Take Ronald Reagan, who famously said, “Government is not the solution to our problem; Government is the problem.” He explained his plan for reducing government’s role in our life: “Well, if you've got a kid that's extravagant, you can lecture him all you want to about his extravagance. Or you can cut his allowance and achieve the same end much quicker.”
When George W. Bush took office, he fully embraced the “starve the beast” mentality. In 2001 he said, “so we have the tax relief plan [...] that now provides a new kind -- a fiscal straightjacket for Congress. And that’s good for the taxpayers, and it’s incredibly positive news if you’re worried about a federal government that has been growing at a dramatic pace over the past eight years and it has been.”
Grover Norquist wins the prize for the most memorable quotation on the subject: “I don't want to abolish government. I simply want to reduce it to the size where I can drag it into the bathroom and drown it in the bathtub.”
Give the Republicans their due. Their plan seems to be working. Let’s take a look at how they have accomplished so much.
First, there is the tax code. As we all know, Bush turned a budget surplus into a huge deficit by reducing taxes on the very wealthy.
They also went after the inheritance tax which taxes income gained not by innovative thinking or hard labor, but by the good fortune of being the child of a dead rich guy. I don’t begrudge anybody money made in this way. Au contraire, I send my condolences to the orphans and widows. But for two centuries the estate tax served as a check on the tendency of the rich to get richer while the poor got poorer. It prevented the amassing of huge fortunes and the creation of an European-style aristocracy.
Then, there is the destruction of civil discourse, and comity. Without a spirit of compromise and bi-partisanship, government cannot function. Grover Norquist – who described bipartisanship as “date-rape” – explained, “We are trying to change the tones in the state capitals -- and turn them toward bitter nastiness and partisanship.” Is it any wonder that fellow conservative Tucker Carlson described Norquist as “repulsive:” He’s “a mean-spirited, humorless, dishonest little creep… the leering, drunken uncle everyone else wishes would stay home.”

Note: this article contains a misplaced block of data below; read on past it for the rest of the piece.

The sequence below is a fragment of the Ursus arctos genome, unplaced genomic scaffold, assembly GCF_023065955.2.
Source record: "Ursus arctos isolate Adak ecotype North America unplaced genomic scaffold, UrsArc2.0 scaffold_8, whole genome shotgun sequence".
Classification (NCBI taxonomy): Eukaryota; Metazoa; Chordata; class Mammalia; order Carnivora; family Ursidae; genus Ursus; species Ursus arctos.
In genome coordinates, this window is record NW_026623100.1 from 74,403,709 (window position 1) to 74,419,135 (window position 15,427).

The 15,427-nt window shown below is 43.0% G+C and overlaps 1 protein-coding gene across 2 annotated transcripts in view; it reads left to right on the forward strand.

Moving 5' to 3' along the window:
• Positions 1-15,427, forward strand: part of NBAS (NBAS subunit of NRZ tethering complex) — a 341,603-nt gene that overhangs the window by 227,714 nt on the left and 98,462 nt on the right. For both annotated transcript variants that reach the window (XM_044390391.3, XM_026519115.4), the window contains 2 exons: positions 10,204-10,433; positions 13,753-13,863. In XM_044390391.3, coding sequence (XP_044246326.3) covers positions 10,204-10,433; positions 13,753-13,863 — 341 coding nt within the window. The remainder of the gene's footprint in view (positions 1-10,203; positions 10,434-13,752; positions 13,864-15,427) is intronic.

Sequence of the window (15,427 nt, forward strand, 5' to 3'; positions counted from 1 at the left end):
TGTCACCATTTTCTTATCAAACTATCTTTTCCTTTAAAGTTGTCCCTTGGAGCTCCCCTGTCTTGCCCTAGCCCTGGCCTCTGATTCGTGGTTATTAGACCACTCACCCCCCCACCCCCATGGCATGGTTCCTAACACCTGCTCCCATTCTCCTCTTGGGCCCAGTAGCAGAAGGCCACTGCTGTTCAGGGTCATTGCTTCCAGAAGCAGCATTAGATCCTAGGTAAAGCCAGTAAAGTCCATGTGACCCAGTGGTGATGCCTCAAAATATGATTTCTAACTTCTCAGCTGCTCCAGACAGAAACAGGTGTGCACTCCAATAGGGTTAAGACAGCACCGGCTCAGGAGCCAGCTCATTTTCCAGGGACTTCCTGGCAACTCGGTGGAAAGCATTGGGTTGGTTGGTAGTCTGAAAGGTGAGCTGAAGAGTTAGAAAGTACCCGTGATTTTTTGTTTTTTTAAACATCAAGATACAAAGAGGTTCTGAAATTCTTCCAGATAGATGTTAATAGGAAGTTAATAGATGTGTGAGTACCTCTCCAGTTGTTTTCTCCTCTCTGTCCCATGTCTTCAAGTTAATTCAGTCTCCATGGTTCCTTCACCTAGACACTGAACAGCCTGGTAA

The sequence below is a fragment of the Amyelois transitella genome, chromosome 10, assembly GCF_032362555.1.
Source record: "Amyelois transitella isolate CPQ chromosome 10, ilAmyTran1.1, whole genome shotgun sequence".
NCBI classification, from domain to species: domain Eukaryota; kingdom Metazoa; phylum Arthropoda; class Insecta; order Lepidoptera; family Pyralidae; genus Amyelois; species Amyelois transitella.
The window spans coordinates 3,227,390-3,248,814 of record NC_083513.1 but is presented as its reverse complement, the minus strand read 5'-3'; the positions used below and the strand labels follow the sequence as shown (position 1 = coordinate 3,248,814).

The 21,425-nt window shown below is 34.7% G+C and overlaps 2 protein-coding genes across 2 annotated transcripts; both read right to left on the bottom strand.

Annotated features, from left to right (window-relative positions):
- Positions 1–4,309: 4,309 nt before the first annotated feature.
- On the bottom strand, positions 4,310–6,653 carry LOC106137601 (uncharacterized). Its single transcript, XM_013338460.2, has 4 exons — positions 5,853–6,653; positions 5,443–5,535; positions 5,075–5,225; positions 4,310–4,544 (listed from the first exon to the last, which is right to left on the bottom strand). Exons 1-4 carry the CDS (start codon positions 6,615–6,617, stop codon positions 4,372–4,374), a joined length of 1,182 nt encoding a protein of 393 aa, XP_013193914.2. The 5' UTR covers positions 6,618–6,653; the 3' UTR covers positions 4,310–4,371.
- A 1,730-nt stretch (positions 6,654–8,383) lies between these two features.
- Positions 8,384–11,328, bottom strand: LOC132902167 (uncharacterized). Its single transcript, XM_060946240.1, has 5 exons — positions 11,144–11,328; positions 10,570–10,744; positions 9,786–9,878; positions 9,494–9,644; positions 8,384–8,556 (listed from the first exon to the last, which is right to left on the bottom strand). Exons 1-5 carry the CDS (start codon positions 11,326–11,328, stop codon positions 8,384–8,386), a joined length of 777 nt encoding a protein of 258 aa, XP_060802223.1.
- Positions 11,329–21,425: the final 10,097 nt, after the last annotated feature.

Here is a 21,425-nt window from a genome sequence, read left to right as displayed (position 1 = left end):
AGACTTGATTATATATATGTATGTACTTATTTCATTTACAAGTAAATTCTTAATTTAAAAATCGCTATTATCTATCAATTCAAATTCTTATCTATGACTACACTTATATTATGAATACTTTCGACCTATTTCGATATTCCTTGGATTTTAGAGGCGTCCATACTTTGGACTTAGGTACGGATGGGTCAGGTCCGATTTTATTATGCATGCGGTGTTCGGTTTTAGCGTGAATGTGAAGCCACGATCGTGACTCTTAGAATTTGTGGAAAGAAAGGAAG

We have seen the mean-spirited Republican obstructionism at work in Congress for the last two years. Consider the unprecedented increase in the number of filibusters by Republican senators in the last congress. The 111th Congress again broke the record for the number of filibusters in a session. In March 2010, freshman senator Al Franken attacked the majority of the filibusters—some on matters which later passed with little controversy—as a “perversion of the filibuster.”
Or consider the alarming – nay, shocking – refusal to confirm judges. Here’s how Doug Kendall, President of the Constitutional Accountability Center described the situation:
“Across the nation, Americans seeking justice in our federal court system depend on a functioning judiciary to hear their claims and adjudicate their complaints. While it is positive news that 19 of President Obama’s judicial nominees were confirmed by the Senate during this lame duck session of Congress, it is outrageous that Senate Republican leaders denied floor votes for 19 others.
“Throughout the 111th Congress, conservatives in the Senate have blocked floor votes for even the most uncontroversial nominees, creating a roadblock that needed to be cleared in the lame duck session. While votes have now been allowed on 19 previously blocked nominees, 19 other nominees will have to be re-nominated, and will be forced to go through a duplicative confirmation process – all while Americans wait for justice.